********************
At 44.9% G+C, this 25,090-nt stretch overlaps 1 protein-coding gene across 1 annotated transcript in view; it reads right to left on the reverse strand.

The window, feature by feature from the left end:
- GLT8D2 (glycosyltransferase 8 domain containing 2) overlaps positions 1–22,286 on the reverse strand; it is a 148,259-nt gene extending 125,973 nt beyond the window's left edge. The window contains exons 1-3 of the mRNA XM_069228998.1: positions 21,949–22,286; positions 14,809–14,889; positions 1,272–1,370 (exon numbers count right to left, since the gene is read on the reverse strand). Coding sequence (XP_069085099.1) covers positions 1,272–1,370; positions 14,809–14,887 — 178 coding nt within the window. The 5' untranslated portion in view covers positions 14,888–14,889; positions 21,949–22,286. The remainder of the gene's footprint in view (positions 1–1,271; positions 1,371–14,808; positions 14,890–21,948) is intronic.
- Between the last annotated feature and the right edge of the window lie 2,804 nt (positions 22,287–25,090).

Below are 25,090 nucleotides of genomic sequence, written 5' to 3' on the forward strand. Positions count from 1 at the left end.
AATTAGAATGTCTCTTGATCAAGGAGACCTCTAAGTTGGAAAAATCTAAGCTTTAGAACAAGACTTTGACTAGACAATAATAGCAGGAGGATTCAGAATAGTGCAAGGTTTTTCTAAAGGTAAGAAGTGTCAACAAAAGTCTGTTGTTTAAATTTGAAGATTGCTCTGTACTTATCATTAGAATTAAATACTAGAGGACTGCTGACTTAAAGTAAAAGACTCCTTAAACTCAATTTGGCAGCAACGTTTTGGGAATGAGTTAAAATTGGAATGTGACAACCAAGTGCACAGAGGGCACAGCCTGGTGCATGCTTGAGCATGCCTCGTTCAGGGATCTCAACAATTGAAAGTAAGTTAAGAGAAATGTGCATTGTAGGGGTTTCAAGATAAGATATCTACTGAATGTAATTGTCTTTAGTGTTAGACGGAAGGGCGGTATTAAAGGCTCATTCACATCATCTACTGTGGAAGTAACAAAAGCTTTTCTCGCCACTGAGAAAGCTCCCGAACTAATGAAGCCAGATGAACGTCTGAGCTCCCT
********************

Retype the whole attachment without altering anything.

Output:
At 44.9% G+C, this 25,090-nt stretch overlaps 1 protein-coding gene across 1 annotated transcript in view; it reads right to left on the reverse strand.

The window, feature by feature from the left end:
- GLT8D2 (glycosyltransferase 8 domain containing 2) overlaps positions 1–22,286 on the reverse strand; it is a 148,259-nt gene extending 125,973 nt beyond the window's left edge. The window contains exons 1-3 of the mRNA XM_069228998.1: positions 21,949–22,286; positions 14,809–14,889; positions 1,272–1,370 (exon numbers count right to left, since the gene is read on the reverse strand). Coding sequence (XP_069085099.1) covers positions 1,272–1,370; positions 14,809–14,887 — 178 coding nt within the window. The 5' untranslated portion in view covers positions 14,888–14,889; positions 21,949–22,286. The remainder of the gene's footprint in view (positions 1–1,271; positions 1,371–14,808; positions 14,890–21,948) is intronic.
- Between the last annotated feature and the right edge of the window lie 2,804 nt (positions 22,287–25,090).

Below are 25,090 nucleotides of genomic sequence, written 5' to 3' on the forward strand. Positions count from 1 at the left end.
AATTAGAATGTCTCTTGATCAAGGAGACCTCTAAGTTGGAAAAATCTAAGCTTTAGAACAAGACTTTGACTAGACAATAATAGCAGGAGGATTCAGAATAGTGCAAGGTTTTTCTAAAGGTAAGAAGTGTCAACAAAAGTCTGTTGTTTAAATTTGAAGATTGCTCTGTACTTATCATTAGAATTAAATACTAGAGGACTGCTGACTTAAAGTAAAAGACTCCTTAAACTCAATTTGGCAGCAACGTTTTGGGAATGAGTTAAAATTGGAATGTGACAACCAAGTGCACAGAGGGCACAGCCTGGTGCATGCTTGAGCATGCCTCGTTCAGGGATCTCAACAATTGAAAGTAAGTTAAGAGAAATGTGCATTGTAGGGGTTTCAAGATAAGATATCTACTGAATGTAATTGTCTTTAGTGTTAGACGGAAGGGCGGTATTAAAGGCTCATTCACATCATCTACTGTGGAAGTAACAAAAGCTTTTCTCGCCACTGAGAAAGCTCCCGAACTAATGAAGCCAGATGAACGTCTGAGCTCCCT